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Old 10-29-2010, 04:19 PM
 
Location: San Diego California
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Guess What's Coming To Dinner: Inflation! | FINANCIAL SENSE

The author makes a case that we may already be in an environment of stagflation, and that QEll will only make things worse.
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Old 10-29-2010, 04:50 PM
 
Location: Pennsylvania
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Anyone else experiencing deja vu here?
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Old 10-29-2010, 05:11 PM
 
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stagflation is historically only a short term temporary condition that leads to one of the 4 main possibilities.

prosperity
inflation
recession
depression

which one ? beats me ..i wont even guess
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Old 10-29-2010, 05:39 PM
 
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Stagflation in Germany after WW1 destroyed the German. And how long does it take them to rebuild the country?
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Old 10-30-2010, 03:06 AM
 
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stagflation in america has never been very long at all. the 70's was about the worst we ever saw. its hard to actually define stagflation as its when you teeter totter back and forth between recession and inflation which are 2 of the main scenerios.

i guess stagflation is that period of time when general price increases are happening around you but wage growth hasnt happened to you yet. as soon as you see that wage growth happen to you your no longer in stagflation. your neighbor may be but your not. when his raise comes thru ,well then hes not in stagflation and so on and so on....its tough to define exacley when that term ends country wide but its never been considered one of the 4 main economic scenerios as its basically a bridge to one of the 4 eventually..

Last edited by mathjak107; 10-30-2010 at 03:37 AM..
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Old 10-30-2010, 07:40 AM
 
Location: Ohio
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I don't see any evidence of real inflation.

I mean between 1970 and 1980 inflation was running about 11% per year.

That means if you put $100 in the bank in June of 1970 and left it there by June of 1980 it was worth -$13, yeah, you lost the entire $100 and then some.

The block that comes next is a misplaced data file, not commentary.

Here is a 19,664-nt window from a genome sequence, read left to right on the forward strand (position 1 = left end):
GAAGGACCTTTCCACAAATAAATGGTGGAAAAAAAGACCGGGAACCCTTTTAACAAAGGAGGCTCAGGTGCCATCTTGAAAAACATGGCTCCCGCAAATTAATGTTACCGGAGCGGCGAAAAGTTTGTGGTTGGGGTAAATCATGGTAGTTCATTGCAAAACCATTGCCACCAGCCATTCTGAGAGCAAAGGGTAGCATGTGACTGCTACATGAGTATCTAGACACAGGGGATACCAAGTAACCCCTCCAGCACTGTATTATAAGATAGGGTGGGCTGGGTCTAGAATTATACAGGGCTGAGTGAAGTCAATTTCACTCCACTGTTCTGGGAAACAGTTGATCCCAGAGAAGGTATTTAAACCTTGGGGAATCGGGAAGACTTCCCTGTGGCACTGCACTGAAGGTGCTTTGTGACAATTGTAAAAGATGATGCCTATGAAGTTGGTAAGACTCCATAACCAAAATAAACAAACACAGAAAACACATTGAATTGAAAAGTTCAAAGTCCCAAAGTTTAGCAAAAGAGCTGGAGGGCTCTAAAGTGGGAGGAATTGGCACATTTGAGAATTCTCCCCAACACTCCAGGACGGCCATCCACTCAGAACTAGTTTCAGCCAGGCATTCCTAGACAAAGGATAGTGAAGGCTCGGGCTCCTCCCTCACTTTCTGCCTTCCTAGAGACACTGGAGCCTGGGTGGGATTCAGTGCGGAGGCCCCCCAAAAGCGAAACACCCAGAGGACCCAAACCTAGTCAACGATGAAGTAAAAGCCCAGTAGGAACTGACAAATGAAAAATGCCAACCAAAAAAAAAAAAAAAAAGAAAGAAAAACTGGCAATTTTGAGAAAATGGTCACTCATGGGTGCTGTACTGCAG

The last 10 years have been really mild.

If you put $100 in the bank in June of 2000 then now it would be worth roughly $74-$75, so that isn't too bad (about 2.5% per year).

Over the last 20 years the US has had one of the lowest inflation rates of all countries, and it has generally been about 1%-3% per year (with a few odd years here and there).

The writer of the article needs to do a lot more research, preferably after he gets a degree in economics.
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Old 10-30-2010, 07:46 AM
 
Location: western East Roman Empire
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We have explained this many times over: the average US worker lacking competitiveness on a global scale is experiencing and will continue to experience "stagflation", probably over the next 15-30 years, while those with internationally competitive skills, both companies and individuals, are and will be able to ride the wave of the ongoing global spread of industrialization.

It really is as simple as all that. The ugly part is how the transition is brokered, like making sausage, or an omelette as Vladmir used to say.

Good Luck!
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Old 10-30-2010, 07:50 AM
 
Location: San Diego California
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Quote:
Originally Posted by Mircea View Post
I don't see any evidence of real inflation.

I mean between 1970 and 1980 inflation was running about 11% per year.

That means if you put $100 in the bank in June of 1970 and left it there by June of 1980 it was worth -$13, yeah, you lost the entire $100 and then some.